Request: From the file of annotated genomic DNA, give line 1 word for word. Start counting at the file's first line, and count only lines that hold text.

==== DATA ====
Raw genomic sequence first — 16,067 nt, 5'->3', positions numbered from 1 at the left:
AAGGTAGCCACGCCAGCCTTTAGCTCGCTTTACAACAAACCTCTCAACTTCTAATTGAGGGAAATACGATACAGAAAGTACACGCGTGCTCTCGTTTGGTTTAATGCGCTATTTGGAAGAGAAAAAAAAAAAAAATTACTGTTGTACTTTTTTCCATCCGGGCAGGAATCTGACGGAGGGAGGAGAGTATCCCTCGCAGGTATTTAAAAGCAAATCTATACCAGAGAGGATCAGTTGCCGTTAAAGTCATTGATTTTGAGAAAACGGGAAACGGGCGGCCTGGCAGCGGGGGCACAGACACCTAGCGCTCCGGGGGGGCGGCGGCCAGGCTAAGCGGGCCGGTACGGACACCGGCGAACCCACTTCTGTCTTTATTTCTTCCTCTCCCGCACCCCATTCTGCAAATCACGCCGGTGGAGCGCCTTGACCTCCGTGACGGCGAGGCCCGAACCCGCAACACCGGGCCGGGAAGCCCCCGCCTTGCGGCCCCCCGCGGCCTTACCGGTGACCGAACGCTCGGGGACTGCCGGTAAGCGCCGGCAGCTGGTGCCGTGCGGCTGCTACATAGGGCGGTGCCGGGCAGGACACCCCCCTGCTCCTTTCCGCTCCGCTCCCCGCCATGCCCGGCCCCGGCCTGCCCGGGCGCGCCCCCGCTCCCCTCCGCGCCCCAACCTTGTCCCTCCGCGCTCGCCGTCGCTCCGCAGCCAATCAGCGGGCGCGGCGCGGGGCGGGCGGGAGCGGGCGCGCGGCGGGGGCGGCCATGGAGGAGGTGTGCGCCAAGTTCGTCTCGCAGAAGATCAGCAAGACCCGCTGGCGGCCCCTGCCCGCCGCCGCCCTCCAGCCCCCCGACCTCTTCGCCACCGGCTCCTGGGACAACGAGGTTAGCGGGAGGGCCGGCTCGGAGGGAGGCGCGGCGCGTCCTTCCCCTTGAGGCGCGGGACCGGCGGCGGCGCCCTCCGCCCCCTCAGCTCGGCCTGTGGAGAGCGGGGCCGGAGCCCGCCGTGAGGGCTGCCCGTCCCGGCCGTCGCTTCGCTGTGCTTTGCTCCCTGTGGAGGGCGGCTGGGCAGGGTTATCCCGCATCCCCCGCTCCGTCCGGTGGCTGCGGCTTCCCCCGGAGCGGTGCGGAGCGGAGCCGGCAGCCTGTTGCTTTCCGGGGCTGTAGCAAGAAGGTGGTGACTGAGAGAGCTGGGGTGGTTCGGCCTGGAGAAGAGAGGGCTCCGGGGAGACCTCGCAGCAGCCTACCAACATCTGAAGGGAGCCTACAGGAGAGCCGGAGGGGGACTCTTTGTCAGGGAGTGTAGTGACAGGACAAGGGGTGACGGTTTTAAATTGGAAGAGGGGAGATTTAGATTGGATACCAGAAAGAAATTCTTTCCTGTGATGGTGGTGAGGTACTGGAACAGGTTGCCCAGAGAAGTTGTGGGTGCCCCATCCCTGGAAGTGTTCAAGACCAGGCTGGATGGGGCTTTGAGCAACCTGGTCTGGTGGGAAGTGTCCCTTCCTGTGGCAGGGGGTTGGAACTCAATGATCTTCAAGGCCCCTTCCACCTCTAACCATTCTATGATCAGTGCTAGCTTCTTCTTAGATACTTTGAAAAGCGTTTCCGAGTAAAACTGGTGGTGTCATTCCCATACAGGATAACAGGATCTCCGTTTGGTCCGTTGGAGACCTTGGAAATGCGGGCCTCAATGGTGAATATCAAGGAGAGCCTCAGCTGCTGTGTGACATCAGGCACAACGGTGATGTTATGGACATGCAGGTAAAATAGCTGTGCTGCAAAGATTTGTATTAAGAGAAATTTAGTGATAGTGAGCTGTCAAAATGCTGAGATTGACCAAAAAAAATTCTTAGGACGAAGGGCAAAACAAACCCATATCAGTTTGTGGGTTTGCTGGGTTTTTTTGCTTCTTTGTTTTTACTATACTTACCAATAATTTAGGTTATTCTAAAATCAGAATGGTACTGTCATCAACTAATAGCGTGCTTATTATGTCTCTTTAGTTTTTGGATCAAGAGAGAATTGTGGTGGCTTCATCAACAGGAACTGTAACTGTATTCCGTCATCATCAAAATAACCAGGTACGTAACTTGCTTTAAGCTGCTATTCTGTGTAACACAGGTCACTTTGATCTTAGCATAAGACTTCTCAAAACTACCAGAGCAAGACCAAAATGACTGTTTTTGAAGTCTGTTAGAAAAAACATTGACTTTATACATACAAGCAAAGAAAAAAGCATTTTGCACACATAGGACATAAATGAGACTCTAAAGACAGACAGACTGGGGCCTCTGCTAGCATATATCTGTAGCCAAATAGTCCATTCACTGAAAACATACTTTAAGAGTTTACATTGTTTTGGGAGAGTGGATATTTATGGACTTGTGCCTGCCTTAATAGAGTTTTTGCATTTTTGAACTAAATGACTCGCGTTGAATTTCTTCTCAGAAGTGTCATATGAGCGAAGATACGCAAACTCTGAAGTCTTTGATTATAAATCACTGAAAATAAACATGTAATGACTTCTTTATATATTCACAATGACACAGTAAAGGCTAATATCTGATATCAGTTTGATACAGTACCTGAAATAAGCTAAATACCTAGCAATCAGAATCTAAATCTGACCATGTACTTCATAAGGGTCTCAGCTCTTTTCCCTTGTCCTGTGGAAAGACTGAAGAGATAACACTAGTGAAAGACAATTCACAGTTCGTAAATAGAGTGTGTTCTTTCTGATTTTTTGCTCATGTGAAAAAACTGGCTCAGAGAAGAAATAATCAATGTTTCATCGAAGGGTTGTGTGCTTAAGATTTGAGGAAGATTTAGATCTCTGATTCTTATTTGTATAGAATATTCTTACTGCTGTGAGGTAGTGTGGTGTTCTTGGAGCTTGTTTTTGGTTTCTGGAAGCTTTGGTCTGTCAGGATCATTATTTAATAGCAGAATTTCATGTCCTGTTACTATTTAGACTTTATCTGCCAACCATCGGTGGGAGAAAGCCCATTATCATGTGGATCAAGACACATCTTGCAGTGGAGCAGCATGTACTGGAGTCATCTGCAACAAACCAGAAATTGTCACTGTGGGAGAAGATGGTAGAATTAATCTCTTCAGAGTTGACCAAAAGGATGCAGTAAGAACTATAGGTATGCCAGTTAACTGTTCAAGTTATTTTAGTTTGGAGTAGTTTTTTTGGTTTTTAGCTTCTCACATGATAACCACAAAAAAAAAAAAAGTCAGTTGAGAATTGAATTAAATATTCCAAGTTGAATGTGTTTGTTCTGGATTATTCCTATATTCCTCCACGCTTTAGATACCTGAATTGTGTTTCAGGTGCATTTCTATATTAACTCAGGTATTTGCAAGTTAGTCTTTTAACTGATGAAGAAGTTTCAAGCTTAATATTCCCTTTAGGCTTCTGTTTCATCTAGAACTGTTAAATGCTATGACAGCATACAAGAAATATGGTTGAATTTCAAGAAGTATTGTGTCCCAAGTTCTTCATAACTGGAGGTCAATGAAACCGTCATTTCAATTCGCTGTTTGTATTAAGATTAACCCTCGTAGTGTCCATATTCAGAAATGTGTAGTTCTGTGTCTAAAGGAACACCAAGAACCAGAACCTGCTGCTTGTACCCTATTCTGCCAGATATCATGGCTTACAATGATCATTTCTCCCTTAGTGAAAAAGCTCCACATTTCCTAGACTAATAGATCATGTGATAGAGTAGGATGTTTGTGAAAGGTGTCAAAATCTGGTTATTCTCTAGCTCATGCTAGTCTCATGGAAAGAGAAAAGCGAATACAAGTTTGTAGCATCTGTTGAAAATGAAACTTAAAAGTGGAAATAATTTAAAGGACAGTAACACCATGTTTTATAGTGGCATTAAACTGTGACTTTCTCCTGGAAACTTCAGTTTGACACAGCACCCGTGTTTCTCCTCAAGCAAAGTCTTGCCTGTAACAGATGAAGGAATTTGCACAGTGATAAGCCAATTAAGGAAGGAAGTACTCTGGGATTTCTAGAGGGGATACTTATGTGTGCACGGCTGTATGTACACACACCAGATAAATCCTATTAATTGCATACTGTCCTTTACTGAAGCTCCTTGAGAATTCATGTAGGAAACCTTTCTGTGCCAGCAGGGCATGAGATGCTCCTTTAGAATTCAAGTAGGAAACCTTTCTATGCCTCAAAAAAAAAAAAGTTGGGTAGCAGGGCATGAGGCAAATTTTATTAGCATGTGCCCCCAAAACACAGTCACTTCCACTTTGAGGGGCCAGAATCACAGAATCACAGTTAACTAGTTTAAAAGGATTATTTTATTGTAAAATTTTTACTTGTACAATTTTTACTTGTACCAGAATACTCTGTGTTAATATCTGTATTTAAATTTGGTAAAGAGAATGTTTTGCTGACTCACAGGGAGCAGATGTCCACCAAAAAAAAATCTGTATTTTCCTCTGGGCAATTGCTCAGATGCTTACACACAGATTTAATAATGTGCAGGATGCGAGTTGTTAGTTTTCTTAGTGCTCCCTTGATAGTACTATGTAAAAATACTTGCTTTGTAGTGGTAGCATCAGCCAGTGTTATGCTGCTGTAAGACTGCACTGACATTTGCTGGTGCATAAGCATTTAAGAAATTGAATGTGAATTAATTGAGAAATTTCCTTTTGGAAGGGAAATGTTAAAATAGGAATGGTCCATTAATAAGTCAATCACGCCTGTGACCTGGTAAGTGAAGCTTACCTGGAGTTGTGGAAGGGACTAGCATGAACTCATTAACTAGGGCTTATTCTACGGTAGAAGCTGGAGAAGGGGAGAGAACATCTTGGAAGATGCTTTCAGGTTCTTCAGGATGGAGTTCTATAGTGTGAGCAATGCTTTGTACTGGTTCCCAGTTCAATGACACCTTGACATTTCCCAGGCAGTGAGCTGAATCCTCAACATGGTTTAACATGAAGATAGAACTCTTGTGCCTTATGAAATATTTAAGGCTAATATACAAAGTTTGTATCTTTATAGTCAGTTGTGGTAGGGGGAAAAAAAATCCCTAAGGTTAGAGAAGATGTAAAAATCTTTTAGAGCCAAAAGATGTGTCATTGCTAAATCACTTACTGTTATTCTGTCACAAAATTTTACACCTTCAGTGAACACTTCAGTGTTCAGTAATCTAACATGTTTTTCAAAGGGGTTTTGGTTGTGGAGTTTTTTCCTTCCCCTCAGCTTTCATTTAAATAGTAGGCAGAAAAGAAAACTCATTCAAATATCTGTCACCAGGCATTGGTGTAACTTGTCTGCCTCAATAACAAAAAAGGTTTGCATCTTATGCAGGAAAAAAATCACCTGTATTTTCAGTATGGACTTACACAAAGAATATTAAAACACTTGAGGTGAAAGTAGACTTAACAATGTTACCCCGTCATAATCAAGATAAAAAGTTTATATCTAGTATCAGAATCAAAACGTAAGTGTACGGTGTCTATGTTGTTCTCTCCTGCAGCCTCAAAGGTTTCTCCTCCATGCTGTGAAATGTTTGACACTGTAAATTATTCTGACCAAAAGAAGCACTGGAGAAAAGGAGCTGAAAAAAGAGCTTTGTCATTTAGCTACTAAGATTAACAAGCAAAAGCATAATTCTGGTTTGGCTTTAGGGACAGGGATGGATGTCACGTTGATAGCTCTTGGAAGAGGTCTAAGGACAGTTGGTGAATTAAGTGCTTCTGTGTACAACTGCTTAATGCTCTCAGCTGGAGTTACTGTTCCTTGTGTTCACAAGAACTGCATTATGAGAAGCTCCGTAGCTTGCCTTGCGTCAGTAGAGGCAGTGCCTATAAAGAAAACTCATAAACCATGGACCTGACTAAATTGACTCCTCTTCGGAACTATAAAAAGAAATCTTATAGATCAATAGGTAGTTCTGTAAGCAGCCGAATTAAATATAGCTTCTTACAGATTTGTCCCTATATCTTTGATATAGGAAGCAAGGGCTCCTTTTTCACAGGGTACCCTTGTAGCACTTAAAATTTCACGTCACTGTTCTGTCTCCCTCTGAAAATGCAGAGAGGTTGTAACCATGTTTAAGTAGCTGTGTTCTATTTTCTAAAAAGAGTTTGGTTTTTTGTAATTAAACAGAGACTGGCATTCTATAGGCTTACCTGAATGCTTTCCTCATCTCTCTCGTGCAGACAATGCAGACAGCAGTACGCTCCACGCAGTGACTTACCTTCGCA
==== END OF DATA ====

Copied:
Raw genomic sequence first — 16,067 nt, 5'->3', positions numbered from 1 at the left: